Dev Bahadur Maharjan v. Nepal
Dev Bahadur Maharjan was dragged from his house in the middle of the night on 26 November 2003 by members of the Nepal Army. He was illegally detained at the Chhauni military barracks from the time of his arrest until 17 September 2004, when he was transferred to an official detention facility. He was not able to contact his family, friends, or consult with a lawyer during this time, and his family did not know where he was beng held.
While Mr Maharjan was detained in the military barracks, he was subject to torture and ill-treatment. Soldiers severely beat him during interrogation for four consecutive nights, and would randomly beat him and other detainees throughout his detention. Mr Maharjan suffered injuries from these beatings, but was not provided with medical treatment. On the last night of his interrogation Mr Maharjan was taken outside the barracks, and saw the soldiers kill a person at the perimeter fence. Throughout the entire period of his detention at the military barracks he was kept blindfolded or made to wear a hood which allowed him to look downwards only. Once transferred to the official detention facility he was kept in overcrowded rooms infested with lice, was made to sleep on a blanket on the floor, and was allowed to wash only three times during the period of his detention there.
Mr Maharjan was finally released from detention on 7 January 2005, after his sister filed a petition for a writ of habeas corpus. There has been no investigation by the state into Mr Maharjan’s enforced disappearance and torture, and Mr Maharjan has not been given any compensation for his illegal arrest and detention, or torture.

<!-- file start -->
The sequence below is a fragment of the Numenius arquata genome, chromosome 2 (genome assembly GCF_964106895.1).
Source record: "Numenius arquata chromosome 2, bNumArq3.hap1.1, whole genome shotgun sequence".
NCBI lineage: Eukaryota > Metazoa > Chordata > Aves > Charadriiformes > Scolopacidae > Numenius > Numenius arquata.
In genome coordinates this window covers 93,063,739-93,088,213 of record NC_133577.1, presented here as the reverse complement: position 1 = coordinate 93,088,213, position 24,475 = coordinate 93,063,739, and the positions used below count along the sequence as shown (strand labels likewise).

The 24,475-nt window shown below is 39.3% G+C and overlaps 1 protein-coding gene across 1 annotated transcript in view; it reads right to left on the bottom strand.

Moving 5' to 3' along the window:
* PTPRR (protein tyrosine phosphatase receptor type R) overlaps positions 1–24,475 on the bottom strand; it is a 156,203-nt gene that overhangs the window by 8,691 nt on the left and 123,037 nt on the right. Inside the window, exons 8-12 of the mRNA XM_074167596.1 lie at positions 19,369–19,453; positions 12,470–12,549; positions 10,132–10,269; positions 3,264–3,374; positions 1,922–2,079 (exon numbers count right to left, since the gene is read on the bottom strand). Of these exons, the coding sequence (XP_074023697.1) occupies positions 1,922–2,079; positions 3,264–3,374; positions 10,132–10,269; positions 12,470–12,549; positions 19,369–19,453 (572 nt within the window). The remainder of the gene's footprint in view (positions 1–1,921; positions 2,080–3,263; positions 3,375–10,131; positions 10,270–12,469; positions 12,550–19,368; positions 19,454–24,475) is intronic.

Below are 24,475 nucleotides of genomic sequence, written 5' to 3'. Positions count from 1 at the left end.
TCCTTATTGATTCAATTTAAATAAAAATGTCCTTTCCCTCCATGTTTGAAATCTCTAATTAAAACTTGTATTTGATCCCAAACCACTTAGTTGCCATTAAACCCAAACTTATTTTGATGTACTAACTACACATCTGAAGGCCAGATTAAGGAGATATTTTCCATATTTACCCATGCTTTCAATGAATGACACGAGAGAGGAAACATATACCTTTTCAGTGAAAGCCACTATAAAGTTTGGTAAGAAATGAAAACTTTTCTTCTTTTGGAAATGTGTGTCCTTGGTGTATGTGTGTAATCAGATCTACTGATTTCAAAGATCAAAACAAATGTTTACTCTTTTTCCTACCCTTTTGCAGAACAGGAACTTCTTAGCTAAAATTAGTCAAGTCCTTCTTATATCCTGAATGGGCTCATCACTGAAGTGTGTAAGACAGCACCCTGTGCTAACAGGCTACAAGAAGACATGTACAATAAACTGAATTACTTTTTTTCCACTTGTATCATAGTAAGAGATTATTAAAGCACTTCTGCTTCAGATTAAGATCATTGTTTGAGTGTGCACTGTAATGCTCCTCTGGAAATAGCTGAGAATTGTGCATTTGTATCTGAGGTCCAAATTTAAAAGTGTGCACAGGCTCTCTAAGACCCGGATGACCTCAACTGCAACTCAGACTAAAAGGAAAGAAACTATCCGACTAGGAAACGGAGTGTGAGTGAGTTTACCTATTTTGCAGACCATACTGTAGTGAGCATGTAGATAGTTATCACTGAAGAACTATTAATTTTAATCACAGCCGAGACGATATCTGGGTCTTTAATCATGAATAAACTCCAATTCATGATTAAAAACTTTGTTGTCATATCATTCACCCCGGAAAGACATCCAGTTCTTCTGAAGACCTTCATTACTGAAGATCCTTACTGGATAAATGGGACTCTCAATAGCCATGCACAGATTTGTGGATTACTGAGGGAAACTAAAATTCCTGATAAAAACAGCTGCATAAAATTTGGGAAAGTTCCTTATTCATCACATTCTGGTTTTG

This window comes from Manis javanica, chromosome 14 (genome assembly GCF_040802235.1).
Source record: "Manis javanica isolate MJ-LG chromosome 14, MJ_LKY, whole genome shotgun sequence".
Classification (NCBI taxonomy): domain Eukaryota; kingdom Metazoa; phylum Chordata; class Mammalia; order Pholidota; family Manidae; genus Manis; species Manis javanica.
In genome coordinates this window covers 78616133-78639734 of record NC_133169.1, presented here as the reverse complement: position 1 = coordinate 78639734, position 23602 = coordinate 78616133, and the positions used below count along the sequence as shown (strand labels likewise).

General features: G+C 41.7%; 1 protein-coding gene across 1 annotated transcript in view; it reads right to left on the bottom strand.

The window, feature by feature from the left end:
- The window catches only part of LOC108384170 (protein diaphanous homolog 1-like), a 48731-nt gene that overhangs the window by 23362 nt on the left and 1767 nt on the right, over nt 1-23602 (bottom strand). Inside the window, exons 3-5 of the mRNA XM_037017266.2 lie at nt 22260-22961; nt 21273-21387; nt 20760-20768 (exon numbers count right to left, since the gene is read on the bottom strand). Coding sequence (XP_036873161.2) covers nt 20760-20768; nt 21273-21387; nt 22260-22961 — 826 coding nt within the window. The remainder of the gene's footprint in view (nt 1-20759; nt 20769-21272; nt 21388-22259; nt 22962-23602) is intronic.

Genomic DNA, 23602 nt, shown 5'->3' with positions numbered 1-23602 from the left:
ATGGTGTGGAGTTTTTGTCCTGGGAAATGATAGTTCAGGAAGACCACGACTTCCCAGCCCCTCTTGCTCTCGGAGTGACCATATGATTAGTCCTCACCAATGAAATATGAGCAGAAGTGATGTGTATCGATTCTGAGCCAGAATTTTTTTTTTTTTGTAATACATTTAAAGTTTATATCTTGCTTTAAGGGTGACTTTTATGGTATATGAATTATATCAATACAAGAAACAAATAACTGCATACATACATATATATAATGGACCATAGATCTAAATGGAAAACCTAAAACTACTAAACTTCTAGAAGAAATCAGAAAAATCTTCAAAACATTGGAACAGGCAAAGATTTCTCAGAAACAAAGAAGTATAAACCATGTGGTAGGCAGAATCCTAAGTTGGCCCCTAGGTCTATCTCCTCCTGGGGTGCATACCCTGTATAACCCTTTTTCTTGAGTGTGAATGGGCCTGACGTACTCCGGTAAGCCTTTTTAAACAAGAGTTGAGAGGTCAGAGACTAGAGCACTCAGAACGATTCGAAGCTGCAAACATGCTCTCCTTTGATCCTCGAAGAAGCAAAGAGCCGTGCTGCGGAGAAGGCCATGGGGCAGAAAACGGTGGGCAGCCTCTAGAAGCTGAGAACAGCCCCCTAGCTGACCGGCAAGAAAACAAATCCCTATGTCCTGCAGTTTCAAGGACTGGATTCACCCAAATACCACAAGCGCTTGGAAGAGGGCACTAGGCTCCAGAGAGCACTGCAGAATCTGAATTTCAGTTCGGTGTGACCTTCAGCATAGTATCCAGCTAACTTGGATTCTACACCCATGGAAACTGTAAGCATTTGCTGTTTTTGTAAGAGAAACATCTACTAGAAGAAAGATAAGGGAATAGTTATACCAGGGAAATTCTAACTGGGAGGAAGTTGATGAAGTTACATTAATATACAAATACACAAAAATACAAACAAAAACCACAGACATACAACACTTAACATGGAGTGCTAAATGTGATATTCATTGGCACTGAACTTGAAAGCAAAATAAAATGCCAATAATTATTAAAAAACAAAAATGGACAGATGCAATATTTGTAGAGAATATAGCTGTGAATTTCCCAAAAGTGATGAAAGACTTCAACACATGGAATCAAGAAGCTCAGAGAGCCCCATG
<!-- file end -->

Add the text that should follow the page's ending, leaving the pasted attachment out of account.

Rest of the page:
In 2008 Mr Maharjan took his case to the UN Human Rights Committee, represented by Advocacy Forum Nepal and supported by REDRESS. Mr Maharjan also alleged that his wife and parents were victims of human rights violations because of the anxiety and distress caused to them by his disappearance.
In July 2012 the Committee found Mr Maharjan and his family to be victims of violations of the International Covenant on Civil and Political Rights, including the prohibition of torture and ill-treatment, and called on Nepal to fulfil its obligation under the Covenant to provide them with an effective remedy.
Specifically, the Committee has stated that Nepal must:
- ensure a thorough and diligent investigation into the torture and ill-treatment suffered by Mr Maharjan;
- prosecute and punish those responsible;
- provide Mr Maharjan and his family with adequate compensation for all of the violations they have suffered; and
- amend its legislation to bring it in line with its obligations under the Covenant, including by amending a limitation period barring civil claims for torture, enacting a law criminalising and defining torture, and repealing all laws granting impunity to alleged perpetrators of torture and ill-treatment.
Photo credit: Fiona Lloyd-Davies